I finished my meal and my eavesdropping, and with a train in mind to catch back to Gliwice, I left the café. It was Saturday, and the streets were full of people. I turned a corner and saw a van parked on the pavement at the back of a venue. Musicians were unloading flight cases from the back of it and taking turns to carry stuff in and out. There was a familiar-looking stencilled word on the cases: Smokie again. This second sighting of them seemed so odd – almost disturbing, though there was obviously nothing to be disturbed about, as such. I watched them for probably less than a minute. They were busy and oblivious, making cheerful banter with one another, hefting their gear in and out, donkey work, but all part of the mechanics of making the hits, getting the dosh, meeting the glamorous women and, maybe, one day, hooking up with the girl next door, Alice.
I would like to say I thought of them, back on that never-ending road in that smelly little van, but I almost certainly didn’t. If I was thinking of musicians, there were plenty I liked, and I was stocking up on music a lot in Gliwice, bootleg tapes being cheaper, literally, than chips. I’d missed a lot of British and American music the previous few years, having lived in Istanbul – pre-internet days, remember – so I had a bit of catching up to do.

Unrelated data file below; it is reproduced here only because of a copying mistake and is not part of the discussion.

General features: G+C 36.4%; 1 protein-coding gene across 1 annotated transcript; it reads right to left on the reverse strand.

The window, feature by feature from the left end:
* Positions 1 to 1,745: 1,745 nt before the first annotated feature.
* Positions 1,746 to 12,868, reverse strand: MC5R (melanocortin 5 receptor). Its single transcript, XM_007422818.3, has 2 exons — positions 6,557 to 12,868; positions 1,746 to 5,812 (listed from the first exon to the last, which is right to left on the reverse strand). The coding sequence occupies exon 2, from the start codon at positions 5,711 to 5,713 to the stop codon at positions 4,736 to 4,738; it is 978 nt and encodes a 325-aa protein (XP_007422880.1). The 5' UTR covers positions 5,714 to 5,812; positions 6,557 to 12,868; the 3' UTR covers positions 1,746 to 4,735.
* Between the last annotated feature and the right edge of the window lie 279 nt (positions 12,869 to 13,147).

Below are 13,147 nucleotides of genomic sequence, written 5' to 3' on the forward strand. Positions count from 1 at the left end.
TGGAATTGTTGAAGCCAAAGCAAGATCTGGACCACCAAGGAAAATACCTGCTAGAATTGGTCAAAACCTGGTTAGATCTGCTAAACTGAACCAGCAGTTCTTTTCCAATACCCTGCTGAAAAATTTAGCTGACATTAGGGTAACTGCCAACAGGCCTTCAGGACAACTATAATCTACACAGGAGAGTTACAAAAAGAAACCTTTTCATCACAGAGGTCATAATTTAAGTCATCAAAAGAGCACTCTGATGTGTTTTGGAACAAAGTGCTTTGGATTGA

There was no post-script to this tale until a few years later, when I read that Alan Barton had been killed in March 1995, at the age of 41, on that rock n roll road during a hailstorm in Cologne on tour with Smokie: a banal road accident, as they all are. So I thought of him then, and now often do, for some odd reason. I caught him on Top of the Pops 2 recently, not with Smokie (Top of the Pops 2’s parallel universe is now up to 1987) but with his Black Lace partner, Colin Gibb. I’d rather remember him there, picking that pineapple and shaking that tree, and looking for all the world like he’s enjoying his life in the best way he can.
Cover image courtesy of Jeremy Brooks via Flickr